Goat cheese is made from goat’s milk. It offers a nice saltiness like that of cotija. Expect a tangy, sour taste when using this sub for cotija cheese. This swap is softer, though you can still crumble it for toppings.

Pros
This alternative offers a similar consistency as cotija, provided you purchase goat cheese crumbles. Even with a distinct flavor, you can use this alternative in Mexican cuisine, quesadillas, and enchiladas.

Cons
Ensure your other flavors combine well with the tanginess of goat cheese for the best substitute.

Cooking Tip:
Use a 1:1 ratio.

9. Grana Padano

Grana Padano is another cheese that you can use as a substitute for cotija. This substitute has a grainy texture and it’s creamy, fruity, and nutty. Even though the texture and taste are quite different, you’ll still be able to enjoy the slight saltiness.

It is an excellent option for those seeking an Italian cheese like parmesan with a lower price tag. Use Grana Padano in salads, pasta, and tacos.

Pros
This option provides a complex cheesy flavor.

Cons
Grana Padano may be challenging to find at grocery stores as it’s less commonly used in cooking, at least in the US.

Cooking Tip:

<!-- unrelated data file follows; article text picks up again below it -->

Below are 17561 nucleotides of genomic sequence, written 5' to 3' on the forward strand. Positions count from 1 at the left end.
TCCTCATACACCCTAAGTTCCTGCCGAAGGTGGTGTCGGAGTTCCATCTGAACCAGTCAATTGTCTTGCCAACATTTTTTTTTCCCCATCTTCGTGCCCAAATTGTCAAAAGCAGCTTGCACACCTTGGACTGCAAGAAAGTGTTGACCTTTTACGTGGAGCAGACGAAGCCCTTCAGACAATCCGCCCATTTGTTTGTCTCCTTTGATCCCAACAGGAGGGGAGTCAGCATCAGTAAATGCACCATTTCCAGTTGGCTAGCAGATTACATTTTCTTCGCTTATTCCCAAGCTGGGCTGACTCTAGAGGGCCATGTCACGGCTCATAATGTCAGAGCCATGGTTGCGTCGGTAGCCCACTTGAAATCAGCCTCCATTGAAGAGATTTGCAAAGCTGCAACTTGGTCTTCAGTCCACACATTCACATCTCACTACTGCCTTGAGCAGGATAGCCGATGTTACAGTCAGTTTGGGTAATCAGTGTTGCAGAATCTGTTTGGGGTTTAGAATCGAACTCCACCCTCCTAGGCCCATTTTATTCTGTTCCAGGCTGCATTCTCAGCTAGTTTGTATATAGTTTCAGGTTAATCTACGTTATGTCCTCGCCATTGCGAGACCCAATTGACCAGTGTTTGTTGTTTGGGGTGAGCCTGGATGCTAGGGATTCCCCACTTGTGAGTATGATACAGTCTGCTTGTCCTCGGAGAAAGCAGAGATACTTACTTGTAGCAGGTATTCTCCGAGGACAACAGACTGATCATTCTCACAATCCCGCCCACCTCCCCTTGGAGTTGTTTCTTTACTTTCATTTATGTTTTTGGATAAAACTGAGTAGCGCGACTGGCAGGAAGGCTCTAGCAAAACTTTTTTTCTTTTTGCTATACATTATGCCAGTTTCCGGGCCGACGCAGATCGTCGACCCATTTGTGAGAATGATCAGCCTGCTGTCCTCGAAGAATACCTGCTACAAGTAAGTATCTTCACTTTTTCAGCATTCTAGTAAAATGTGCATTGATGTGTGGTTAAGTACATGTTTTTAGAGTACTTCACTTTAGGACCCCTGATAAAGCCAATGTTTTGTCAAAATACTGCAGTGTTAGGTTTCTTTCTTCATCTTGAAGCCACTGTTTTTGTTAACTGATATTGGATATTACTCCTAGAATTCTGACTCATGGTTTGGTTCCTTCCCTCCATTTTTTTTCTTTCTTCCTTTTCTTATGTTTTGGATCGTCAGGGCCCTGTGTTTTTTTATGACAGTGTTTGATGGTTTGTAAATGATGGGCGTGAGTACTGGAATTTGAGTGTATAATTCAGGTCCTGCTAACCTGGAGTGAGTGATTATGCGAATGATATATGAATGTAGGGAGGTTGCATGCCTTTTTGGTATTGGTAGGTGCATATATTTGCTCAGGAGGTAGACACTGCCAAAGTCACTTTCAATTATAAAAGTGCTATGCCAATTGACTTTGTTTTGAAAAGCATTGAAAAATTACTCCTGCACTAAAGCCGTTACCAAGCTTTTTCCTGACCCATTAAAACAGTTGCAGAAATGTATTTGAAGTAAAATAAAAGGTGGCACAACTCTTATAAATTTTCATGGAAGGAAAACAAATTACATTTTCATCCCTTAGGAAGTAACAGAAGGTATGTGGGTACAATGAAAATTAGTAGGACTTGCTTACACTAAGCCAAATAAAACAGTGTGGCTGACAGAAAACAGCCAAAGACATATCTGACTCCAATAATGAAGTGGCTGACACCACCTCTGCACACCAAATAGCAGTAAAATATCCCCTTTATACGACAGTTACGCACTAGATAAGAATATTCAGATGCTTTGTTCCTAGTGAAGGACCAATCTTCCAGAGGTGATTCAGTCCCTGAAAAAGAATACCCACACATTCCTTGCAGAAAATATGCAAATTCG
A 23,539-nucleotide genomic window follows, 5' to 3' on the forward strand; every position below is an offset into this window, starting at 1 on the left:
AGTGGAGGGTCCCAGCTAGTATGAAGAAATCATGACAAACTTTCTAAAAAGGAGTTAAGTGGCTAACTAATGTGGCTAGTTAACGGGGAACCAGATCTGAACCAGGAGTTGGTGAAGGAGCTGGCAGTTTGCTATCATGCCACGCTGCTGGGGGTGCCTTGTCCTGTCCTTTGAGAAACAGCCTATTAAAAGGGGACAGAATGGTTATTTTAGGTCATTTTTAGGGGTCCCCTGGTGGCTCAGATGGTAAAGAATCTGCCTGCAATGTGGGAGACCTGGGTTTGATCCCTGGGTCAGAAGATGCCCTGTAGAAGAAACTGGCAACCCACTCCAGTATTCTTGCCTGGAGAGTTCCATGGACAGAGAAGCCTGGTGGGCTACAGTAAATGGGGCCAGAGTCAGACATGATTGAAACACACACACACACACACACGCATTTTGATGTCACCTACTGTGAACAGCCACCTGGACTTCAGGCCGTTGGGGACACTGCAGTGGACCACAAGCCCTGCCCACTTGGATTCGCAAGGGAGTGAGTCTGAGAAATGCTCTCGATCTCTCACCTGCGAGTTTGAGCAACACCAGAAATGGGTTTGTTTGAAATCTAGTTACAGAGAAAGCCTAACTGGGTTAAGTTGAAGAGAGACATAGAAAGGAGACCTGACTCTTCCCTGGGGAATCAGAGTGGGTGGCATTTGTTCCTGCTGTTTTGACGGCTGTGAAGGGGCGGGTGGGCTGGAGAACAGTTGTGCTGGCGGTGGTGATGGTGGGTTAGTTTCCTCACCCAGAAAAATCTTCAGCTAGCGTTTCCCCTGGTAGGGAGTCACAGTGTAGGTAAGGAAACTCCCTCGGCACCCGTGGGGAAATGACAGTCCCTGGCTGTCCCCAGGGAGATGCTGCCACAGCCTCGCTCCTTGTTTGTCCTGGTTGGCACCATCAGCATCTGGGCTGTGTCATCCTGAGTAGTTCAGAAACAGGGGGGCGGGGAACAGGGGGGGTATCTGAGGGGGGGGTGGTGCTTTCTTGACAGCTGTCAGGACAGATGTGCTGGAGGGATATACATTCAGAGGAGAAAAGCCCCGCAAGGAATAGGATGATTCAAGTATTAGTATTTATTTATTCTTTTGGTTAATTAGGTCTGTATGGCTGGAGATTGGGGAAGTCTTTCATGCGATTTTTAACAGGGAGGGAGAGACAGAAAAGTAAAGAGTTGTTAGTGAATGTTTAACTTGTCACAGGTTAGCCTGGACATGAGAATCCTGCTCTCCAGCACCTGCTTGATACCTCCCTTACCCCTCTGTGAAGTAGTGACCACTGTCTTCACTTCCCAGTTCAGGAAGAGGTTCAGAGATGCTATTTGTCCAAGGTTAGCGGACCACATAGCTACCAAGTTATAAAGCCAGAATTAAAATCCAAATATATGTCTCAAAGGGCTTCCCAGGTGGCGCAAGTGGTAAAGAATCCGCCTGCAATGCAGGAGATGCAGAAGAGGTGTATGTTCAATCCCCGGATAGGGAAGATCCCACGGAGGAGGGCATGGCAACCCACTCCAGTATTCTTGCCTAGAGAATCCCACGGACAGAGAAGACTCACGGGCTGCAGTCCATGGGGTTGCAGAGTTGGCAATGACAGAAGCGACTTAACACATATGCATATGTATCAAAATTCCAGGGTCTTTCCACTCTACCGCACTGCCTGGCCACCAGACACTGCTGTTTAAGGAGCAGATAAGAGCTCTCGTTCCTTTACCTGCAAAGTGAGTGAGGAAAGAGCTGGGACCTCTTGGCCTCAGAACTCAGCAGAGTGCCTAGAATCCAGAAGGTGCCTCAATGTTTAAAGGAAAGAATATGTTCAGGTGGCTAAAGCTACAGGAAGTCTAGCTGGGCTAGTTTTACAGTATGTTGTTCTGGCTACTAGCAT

Use grana Padano in a 1:1 ratio to replace cotija.

10. Wensleydale

Wensleydale comes from the UK, it offers a complex flavor with a smokey, rich, creamy, sweet taste. While not a perfect match, this cotija cheese substitute adds a unique flavor.

Pros
This cheese similar to cotija offers a salty and crumbly texture. Use this option for quesadillas and dips as it melts well.

Cons
There is a noticeable difference when using Wensleydale as an alternative. Because of this difference, it is not a good substitute for every dish. Some may find it challenging to locate this option in stores.

Cooking Tip:
Use a 1:1 ratio for this alternative.

11. Taleggio

Taleggio is another cheese that works as a substitute for cotija cheese. This alternative offers a creamy consistency with a subtle fruity, tangy flavor profile. If you’re looking for a cotija alternative that works well for melting, try taleggio.

Pros
This swap offers a similar salty taste due to a seawater wash as a natural preservation tactic. It works well for melty recipes like dips and enchiladas. Taleggio is an affordable option found at many grocery stores, especially those with more extensive cheese sections.

Cons
When using taleggio there will be a difference in appearance, and consistency.

Cooking Tip:
Use a 1:1 ratio for this swap.

12. Anejo

Anejo, also known as añejo or queso añejo, is a Mexican semi-firm option that matches mature cotija’s texture and saltiness.

This replacement ages similarly, even offering a similar texture during the aging phases. Because of this, you can use it to replace the fresh and aged flavor of cotija.

Pros
Use Anejo in baking dishes(like a casserole) and burritos.

Cons
The appearance is much different as Anejo is rolled in paprika, providing a spicy kick flavor compared to cotija.

Cooking Tip: